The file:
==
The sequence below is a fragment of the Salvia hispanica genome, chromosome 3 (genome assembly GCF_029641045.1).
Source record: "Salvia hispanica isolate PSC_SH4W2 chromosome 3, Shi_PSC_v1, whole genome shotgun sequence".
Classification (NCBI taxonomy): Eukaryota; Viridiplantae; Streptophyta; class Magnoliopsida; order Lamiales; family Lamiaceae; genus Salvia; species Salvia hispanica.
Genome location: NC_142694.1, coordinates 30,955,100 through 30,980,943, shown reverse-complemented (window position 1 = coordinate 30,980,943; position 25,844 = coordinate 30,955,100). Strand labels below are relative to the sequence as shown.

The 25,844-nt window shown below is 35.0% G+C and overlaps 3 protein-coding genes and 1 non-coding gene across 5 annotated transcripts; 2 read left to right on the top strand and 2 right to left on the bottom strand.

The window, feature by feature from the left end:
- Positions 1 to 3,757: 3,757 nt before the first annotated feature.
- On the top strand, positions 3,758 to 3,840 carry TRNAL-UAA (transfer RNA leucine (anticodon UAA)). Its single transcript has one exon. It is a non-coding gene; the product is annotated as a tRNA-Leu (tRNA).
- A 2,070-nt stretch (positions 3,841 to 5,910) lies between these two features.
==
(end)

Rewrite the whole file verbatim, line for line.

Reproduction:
The sequence below is a fragment of the Salvia hispanica genome, chromosome 3 (genome assembly GCF_029641045.1).
Source record: "Salvia hispanica isolate PSC_SH4W2 chromosome 3, Shi_PSC_v1, whole genome shotgun sequence".
Classification (NCBI taxonomy): Eukaryota; Viridiplantae; Streptophyta; class Magnoliopsida; order Lamiales; family Lamiaceae; genus Salvia; species Salvia hispanica.
Genome location: NC_142694.1, coordinates 30,955,100 through 30,980,943, shown reverse-complemented (window position 1 = coordinate 30,980,943; position 25,844 = coordinate 30,955,100). Strand labels below are relative to the sequence as shown.

The 25,844-nt window shown below is 35.0% G+C and overlaps 3 protein-coding genes and 1 non-coding gene across 5 annotated transcripts; 2 read left to right on the top strand and 2 right to left on the bottom strand.

The window, feature by feature from the left end:
- Positions 1 to 3,757: 3,757 nt before the first annotated feature.
- On the top strand, positions 3,758 to 3,840 carry TRNAL-UAA (transfer RNA leucine (anticodon UAA)). Its single transcript has one exon. It is a non-coding gene; the product is annotated as a tRNA-Leu (tRNA).
- A 2,070-nt stretch (positions 3,841 to 5,910) lies between these two features.